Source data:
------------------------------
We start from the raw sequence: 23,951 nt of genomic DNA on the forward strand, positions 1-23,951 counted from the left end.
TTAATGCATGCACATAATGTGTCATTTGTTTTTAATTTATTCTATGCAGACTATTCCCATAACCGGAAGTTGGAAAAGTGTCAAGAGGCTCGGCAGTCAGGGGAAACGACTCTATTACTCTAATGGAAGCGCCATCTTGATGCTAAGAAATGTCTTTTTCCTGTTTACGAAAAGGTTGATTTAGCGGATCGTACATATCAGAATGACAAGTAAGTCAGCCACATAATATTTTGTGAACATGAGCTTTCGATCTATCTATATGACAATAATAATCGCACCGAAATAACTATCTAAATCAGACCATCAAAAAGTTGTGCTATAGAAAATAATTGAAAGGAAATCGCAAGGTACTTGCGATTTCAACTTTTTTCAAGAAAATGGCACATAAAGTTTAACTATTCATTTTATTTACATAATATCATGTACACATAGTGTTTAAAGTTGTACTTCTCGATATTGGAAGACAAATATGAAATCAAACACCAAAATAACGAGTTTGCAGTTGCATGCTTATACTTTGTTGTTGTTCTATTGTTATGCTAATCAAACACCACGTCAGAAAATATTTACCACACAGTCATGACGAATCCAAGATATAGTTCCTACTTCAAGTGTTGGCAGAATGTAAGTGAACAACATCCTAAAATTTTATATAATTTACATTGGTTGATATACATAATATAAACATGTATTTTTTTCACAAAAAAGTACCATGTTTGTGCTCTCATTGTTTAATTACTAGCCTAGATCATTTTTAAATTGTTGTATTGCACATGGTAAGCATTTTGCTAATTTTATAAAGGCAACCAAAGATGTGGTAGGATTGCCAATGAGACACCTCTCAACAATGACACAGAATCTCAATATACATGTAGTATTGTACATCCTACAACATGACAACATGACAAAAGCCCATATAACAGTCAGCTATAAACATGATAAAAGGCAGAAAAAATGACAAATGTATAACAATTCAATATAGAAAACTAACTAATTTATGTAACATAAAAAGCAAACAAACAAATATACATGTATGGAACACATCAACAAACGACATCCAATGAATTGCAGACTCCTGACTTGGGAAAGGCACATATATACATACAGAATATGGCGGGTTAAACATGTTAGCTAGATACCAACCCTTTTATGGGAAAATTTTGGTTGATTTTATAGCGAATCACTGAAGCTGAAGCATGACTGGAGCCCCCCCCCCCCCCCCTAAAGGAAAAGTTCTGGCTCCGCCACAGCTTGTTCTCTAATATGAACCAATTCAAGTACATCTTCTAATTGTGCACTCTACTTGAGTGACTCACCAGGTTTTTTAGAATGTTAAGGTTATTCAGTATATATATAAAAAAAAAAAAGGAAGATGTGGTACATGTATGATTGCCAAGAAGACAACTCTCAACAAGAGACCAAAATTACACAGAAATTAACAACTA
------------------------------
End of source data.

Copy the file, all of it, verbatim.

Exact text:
We start from the raw sequence: 23,951 nt of genomic DNA on the forward strand, positions 1-23,951 counted from the left end.
TTAATGCATGCACATAATGTGTCATTTGTTTTTAATTTATTCTATGCAGACTATTCCCATAACCGGAAGTTGGAAAAGTGTCAAGAGGCTCGGCAGTCAGGGGAAACGACTCTATTACTCTAATGGAAGCGCCATCTTGATGCTAAGAAATGTCTTTTTCCTGTTTACGAAAAGGTTGATTTAGCGGATCGTACATATCAGAATGACAAGTAAGTCAGCCACATAATATTTTGTGAACATGAGCTTTCGATCTATCTATATGACAATAATAATCGCACCGAAATAACTATCTAAATCAGACCATCAAAAAGTTGTGCTATAGAAAATAATTGAAAGGAAATCGCAAGGTACTTGCGATTTCAACTTTTTTCAAGAAAATGGCACATAAAGTTTAACTATTCATTTTATTTACATAATATCATGTACACATAGTGTTTAAAGTTGTACTTCTCGATATTGGAAGACAAATATGAAATCAAACACCAAAATAACGAGTTTGCAGTTGCATGCTTATACTTTGTTGTTGTTCTATTGTTATGCTAATCAAACACCACGTCAGAAAATATTTACCACACAGTCATGACGAATCCAAGATATAGTTCCTACTTCAAGTGTTGGCAGAATGTAAGTGAACAACATCCTAAAATTTTATATAATTTACATTGGTTGATATACATAATATAAACATGTATTTTTTTCACAAAAAAGTACCATGTTTGTGCTCTCATTGTTTAATTACTAGCCTAGATCATTTTTAAATTGTTGTATTGCACATGGTAAGCATTTTGCTAATTTTATAAAGGCAACCAAAGATGTGGTAGGATTGCCAATGAGACACCTCTCAACAATGACACAGAATCTCAATATACATGTAGTATTGTACATCCTACAACATGACAACATGACAAAAGCCCATATAACAGTCAGCTATAAACATGATAAAAGGCAGAAAAAATGACAAATGTATAACAATTCAATATAGAAAACTAACTAATTTATGTAACATAAAAAGCAAACAAACAAATATACATGTATGGAACACATCAACAAACGACATCCAATGAATTGCAGACTCCTGACTTGGGAAAGGCACATATATACATACAGAATATGGCGGGTTAAACATGTTAGCTAGATACCAACCCTTTTATGGGAAAATTTTGGTTGATTTTATAGCGAATCACTGAAGCTGAAGCATGACTGGAGCCCCCCCCCCCCCCCCTAAAGGAAAAGTTCTGGCTCCGCCACAGCTTGTTCTCTAATATGAACCAATTCAAGTACATCTTCTAATTGTGCACTCTACTTGAGTGACTCACCAGGTTTTTTAGAATGTTAAGGTTATTCAGTATATATATAAAAAAAAAAAAGGAAGATGTGGTACATGTATGATTGCCAAGAAGACAACTCTCAACAAGAGACCAAAATTACACAGAAATTAACAACTA